For information regarding parents of Australian citizens and permanent residents, see immediate family member of an Australian citizen or permanent residents or New Zealand citizens usually resident in Australia.

Australian citizens, permanent residents or their immediate family members entering Australia who have been in South Africa, Lesotho, Eswatini, Namibia, Botswana, Zimbabwe, Seychelles, Mozambique, or Malawi in the last 14 days must enter supervised quarantine for 14 days in line with state and territory requirements, irrespective of their vaccination status.

Exemption requests to escort Australian citizen or permanent resident minors

Travel exemptions may be granted to people escorting Australian citizen or permanent resident minors to travel to Australia. This is to ensure the safety and welfare of the child or children during travel. 

Travel exemptions for this category are generally approved under the following circumstances:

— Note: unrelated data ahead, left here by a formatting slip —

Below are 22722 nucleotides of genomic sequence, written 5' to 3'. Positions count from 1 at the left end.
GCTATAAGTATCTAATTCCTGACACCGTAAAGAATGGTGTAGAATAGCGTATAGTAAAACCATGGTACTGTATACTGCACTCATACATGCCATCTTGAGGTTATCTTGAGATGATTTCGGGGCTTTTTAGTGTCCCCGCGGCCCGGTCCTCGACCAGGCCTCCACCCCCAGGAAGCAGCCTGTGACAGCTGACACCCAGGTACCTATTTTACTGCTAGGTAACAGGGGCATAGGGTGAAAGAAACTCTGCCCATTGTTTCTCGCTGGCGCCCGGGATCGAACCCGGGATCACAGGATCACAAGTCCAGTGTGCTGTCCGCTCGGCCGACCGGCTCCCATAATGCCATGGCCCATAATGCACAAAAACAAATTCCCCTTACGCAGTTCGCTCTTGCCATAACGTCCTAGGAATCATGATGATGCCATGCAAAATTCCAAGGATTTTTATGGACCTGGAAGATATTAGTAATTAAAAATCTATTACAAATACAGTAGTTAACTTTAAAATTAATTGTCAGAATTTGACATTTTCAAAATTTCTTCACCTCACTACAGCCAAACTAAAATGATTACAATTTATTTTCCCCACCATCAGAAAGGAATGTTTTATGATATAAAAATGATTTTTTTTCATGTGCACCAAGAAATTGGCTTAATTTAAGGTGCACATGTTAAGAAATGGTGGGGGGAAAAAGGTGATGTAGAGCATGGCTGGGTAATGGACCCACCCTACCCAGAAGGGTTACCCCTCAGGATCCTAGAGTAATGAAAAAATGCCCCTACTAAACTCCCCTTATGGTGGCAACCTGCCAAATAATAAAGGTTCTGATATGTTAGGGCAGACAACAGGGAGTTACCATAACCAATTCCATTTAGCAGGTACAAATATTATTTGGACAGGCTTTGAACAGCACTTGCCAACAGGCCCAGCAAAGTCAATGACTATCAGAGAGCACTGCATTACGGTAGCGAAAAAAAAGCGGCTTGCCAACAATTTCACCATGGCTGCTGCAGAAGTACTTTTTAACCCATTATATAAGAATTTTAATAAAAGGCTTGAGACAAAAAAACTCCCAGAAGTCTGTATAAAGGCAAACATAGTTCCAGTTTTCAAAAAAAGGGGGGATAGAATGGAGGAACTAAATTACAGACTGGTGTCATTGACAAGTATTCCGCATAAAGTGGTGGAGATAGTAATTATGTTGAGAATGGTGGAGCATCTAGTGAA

• one guardian for each child under the age of 2 years will generally be approved
  • only one guardian within the same family group for multiple children over the age of 2 years will generally be approved
  • additional guardians may be considered on a case-by-case basis if medical advice and evidence is provided.

Unless exceptional circumstances apply, people escorting Australian citizen or permanent resident minors to Australia should be a relative (for example, aunt, uncle, grandparent).

Temporary visa holders

Temporary visa holders in Australia can depart Australia at any time, however, they may require an exemption to return to Australia. More information can be found at Temporary visa holders leaving Australia for a short trip overseas.

Exempt categories

You are automatically exempt from the travel restrictions and can enter Australia (without obtaining an individual exemption) if you are:

* If you hold a temporary visa or do not yet hold a valid visa for Australia, you must provide proof of your relationship (such as your marriage certificate, evidence of your de-facto relationship such as shared finances or property, your birth certificate or birth certificate for your children) to the Department before you travel to Australia. Do not travel until we advise that you can. You can find out more about how to provide this information at Immediate family of Australian citizens or permanent residents or New Zealand citizens usually resident in Australia.